Dr. Leslie Sage (editor of Nature) concludes, ``Dr. Gray's work leaves a question-mark over the presence of other extra-solar planets.'' Sage notes that he is not criticizing the Swiss astronomers, Mayor and Queloz, who ``did the best they could with their equipment''.
In Science Magazine, Gray's collaborator, Dr. Artie Hatzes, says ``it should have been a more civilized debate.''
Sky and Telescope accurately summarizes the oscillations.
Dr. Gray is an expert in the analysis of spectra of stars and has pioneered many valuable techniques in stellar research. He is the author of several excellent textbooks on stellar spectroscopy, including the seminal ``The Observation and Analysis of Stellar Photospheres'', which has served to educate a generation of young astrophysicists.
- 51 Peg has constant brightness to one part in 5000.
- 51 Peg exhibits only one period: P = 4.231 day. No other overtones or oscillation modes are found.
- Tau Boötis shows no line-profile variations. This star with a reported planet, (Period = 3.3 days, M sin i = 3.7 Jupiter masses), shows no significant variations in the shapes of its spectral lines, ruling out pulsations. The planet hypothesis is the only viable one for this case, the only one tested to date (Sept. 1997). This Tau Boötis work was done by the team of: Tim Brown, Scott Horner, Sylvain Korzennik, Ed Kennelly, R.Kotak, S. Jha, M.Krockenberger, P.Nisenson, and Robert Noyes.
- Among the four 51 Peg-like stars, the Doppler period does not correlate with stellar mass, density, or metallicity. Pulsation periods should be related to some stellar property, but none is seen.
- Extensive Helioseismology of the Sun reveals no hint of a periodicity anywhere near P = 4 days.
Dr. Gray's paper claims that the asymmetry in the spectral lines of 51 Peg vary with an amplitude of 45 m/s. However his errors are probably ~20 m/s. One cannot determine these errors, as Nature publishes papers without mention of uncertainties or error bars. The supposed extent of variations in the line-profiles is only twice the errors we estimate. Thus, Gray's effect must be confirmed. Further, in the persuasive "binned" plot, Gray and Nature binned the data points together according to ``natural groupings of the points''. The data points are thus grouped together by eye, rather than in equal intervals.
Another paper accepted for publication in the Astrophysical Journal by Hatzes, Cochran, and Johns-Krull states:
``We find no evidence for variability in the velocity span of the spectral line bisectors greater than the error of the measurements (sigma = 20 m/s).''
These spectral line shapes were obtained using 50% higher spectral resolution, and they include analysis of eight spectral lines. Dr. Gray included only one line to derive the line asymmetry. However, the lines were measured slightly differently by the two research groups; perhaps Gray's measurements are intrinsically more sensitive to oscillations, though there is no evidence of this. The Hatzes paper sampled 51 Peg at only 3 different phases. Thus, Dr. Hatzes notes that he can neither confirm nor reject Dr. Gray's claim.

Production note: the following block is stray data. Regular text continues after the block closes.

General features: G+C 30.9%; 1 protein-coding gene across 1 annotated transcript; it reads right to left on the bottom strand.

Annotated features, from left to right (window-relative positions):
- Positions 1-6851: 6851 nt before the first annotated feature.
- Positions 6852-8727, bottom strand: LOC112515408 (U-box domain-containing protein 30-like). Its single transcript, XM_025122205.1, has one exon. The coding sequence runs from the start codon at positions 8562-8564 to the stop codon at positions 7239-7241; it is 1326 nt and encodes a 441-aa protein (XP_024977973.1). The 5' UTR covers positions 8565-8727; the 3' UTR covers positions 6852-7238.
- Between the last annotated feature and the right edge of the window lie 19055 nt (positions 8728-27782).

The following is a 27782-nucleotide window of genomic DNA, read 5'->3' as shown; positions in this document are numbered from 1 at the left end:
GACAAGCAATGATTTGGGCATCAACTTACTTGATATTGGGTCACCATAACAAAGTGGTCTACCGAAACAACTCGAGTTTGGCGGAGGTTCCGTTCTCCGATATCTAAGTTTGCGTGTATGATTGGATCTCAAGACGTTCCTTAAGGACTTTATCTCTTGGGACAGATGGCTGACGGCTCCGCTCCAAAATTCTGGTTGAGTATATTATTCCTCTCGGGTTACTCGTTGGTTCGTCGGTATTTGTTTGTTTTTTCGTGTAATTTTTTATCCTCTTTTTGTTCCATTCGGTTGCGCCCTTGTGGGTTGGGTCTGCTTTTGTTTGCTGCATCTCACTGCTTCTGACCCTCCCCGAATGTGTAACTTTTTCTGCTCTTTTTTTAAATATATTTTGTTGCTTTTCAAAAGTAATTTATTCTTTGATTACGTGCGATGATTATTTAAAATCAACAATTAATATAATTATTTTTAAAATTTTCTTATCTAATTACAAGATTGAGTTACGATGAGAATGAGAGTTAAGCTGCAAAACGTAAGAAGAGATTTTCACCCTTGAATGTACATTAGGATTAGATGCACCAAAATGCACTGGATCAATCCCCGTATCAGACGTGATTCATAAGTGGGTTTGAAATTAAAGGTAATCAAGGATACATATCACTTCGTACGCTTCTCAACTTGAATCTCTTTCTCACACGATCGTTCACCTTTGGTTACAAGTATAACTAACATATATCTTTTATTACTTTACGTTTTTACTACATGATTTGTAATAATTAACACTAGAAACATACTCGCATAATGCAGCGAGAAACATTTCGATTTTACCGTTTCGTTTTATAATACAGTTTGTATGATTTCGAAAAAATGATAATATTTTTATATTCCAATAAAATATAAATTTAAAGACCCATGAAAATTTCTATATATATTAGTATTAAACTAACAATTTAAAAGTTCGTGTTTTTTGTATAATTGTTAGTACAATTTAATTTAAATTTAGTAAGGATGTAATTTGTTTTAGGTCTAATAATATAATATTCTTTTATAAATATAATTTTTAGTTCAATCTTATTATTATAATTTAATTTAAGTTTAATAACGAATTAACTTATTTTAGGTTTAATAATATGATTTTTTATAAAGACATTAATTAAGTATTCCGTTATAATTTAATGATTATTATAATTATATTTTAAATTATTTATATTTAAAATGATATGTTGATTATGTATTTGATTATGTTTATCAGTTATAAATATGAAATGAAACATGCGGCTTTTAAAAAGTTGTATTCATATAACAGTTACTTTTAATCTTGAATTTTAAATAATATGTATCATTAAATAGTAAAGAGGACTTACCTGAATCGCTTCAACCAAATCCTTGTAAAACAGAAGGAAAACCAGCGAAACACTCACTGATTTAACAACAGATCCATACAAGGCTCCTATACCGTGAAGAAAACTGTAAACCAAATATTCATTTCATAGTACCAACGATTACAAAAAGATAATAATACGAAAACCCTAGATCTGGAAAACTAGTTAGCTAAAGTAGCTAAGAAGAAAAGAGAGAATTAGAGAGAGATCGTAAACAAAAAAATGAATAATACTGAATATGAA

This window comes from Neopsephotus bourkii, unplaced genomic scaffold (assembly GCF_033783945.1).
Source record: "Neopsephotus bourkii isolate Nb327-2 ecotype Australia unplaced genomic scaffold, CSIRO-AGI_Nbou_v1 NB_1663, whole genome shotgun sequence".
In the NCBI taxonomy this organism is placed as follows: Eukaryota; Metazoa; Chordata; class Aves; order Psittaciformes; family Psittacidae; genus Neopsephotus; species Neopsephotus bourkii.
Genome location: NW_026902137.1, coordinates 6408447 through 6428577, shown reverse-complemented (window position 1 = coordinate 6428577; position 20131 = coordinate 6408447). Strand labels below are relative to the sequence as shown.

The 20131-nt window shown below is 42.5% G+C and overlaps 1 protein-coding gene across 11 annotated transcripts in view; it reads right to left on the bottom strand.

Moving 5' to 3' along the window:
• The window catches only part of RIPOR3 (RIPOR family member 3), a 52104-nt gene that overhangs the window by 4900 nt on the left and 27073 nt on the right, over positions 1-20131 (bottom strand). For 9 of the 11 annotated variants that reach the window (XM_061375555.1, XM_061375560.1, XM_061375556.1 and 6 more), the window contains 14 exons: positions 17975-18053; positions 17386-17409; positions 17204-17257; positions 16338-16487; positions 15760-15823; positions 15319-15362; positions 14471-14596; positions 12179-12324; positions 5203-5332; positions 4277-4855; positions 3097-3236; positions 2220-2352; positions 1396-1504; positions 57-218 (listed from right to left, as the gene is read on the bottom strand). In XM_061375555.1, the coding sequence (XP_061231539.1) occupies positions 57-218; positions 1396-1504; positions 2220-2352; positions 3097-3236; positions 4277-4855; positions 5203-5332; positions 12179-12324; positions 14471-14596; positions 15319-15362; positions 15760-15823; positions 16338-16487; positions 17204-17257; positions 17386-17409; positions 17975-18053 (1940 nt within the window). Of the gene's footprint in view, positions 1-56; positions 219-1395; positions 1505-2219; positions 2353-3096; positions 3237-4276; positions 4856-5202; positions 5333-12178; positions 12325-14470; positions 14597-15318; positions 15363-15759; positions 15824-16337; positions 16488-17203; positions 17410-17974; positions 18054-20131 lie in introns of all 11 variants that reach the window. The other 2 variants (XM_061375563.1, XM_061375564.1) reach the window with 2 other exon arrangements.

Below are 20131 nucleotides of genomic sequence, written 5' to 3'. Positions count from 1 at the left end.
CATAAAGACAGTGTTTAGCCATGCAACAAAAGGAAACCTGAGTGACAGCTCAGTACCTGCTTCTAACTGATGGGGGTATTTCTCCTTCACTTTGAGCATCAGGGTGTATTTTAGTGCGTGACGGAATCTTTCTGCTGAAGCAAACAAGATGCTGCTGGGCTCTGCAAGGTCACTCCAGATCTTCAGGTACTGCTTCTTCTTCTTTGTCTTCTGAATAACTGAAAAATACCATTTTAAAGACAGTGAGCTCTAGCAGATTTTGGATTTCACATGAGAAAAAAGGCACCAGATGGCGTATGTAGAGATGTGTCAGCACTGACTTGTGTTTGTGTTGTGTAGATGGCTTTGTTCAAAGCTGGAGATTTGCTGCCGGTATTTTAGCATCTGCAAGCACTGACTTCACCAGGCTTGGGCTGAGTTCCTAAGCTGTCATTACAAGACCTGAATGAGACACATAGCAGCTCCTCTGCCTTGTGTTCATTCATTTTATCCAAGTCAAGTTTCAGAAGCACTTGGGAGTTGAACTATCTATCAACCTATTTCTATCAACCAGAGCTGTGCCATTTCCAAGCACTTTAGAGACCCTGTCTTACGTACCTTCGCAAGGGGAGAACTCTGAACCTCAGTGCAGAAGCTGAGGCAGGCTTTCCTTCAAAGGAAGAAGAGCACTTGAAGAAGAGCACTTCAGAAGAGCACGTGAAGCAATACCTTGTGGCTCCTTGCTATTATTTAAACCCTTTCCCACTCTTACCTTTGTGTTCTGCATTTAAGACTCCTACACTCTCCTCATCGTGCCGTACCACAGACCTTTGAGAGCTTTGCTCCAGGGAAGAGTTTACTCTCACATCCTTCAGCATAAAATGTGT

Photometry of the star 51 Peg shows no brightness variations, with a two-sigma limit of 0.04%. The upper limit of brightness variations is 0.0004 mag (= 0.04%) for all four 51 Peg-type stars (Greg Henry et al. 1996 , Sallie Baliunas et al. 1997). However, oscillating stars should exhibit brightness variations which are periodic with the oscillations. The Cepheid pulsating stars are the best known example.
This 0.04% observed upper limit on the brightness variations is a factor of 3 less than expected for non-radial oscillations, given the velocity amplitude of 57 m/s for 51 Peg (Hatzes et al. 1997). Therefore, 51 Peg does not show the brightness variations that should accompany the putative "oscillations" This argument is not ironclad, because Dr. Gray prefers to invoke oscillations of an unknown nature, thereby leaving us with no predictive model of the oscillations .
A stronger case applies to the star, Tau Boötis, that is a ``51 Peg-like'' star: It exhibits sine-wave Doppler variations having amplitude of 470 m/s with a 3.3-day period. These are easily interpreted as due to an orbiting planet having mass of 3.8 Jupiter masses.
In Dr. Gray's hypothesis, the Doppler variations of Tau Boötis are instead due to oscillations. However, no variations in the shapes of its spectral lines are seen at all (see IV below). Furthermore, the pulsation velocity, during 1/4 period, implies that the photosphere moves by 3% of a stellar radius. These large amplitudes imply significant sloshing of fliud on the stellar surface, and the speed of the fluid would be about 1 km/s, 1/8 of sound speed. In contrast to this supposed oscillatory surface activity, the observed upper limit of brightness variations is only 0.04% for Tau Boötis. If oscillations were actually occuring, there should be brightness variations of at least 0.5%, which are clearly ruled out by the known constancy (below 0.04%) of the light from Tau Boötis. There is no plausible oscillation model whereby a star would exhibit Doppler variations of 470 m/s, thereby distorting the stellar surface by several percent of the star's radius, and yet show no brightness variation. Indeed, Gray's paper does not contain any such oscillation model or concept.
However, non-radial oscillation modes having high radial number, n, might provide such a model. If so, the star must somehow "choose" only one value of n. Calculations by Greg Ushomirsky (UC Berkeley) shows that the 115th harmonic mode would produce the observed Doppler amplitude (56 m/s) and yield the correct period (4.23 days). However the neighboring modes (112,113,114,116,117,118, etc.) should also be excited, as they differ in period by only 1% from the 4.23-day mode. Where are the other modes: they are not seen in the Doppler periodicity.?
The Chromopshere of 51 Peg also shows no periodicity at the Doppler period of 4.23 d, based on our 200 spectra of the Ca II Infrared triplet lines.
All four 51 Peg-like stars show Doppler variations that are sine waves. For example, the Doppler variations of 51 Pegasi are indistinguishable from a sine wave.
THERE ARE NO OTHER PERIODS IN THE DOPPLER VARIATIONS.
A PERIODOGRAM (Power spectrum) of the Doppler measurements for 51 Peg shows only one peak, at the period of 4.231 days. There are no other significant peaks. All of the small peaks visible near the base of the strong peak are simply false "aliases" of the main 4.23-day periodicity, due to the actual times of observation of 51 Peg. We have synthesized this effect, reproducing both the width of the main peak and the false (aliased) small peaks.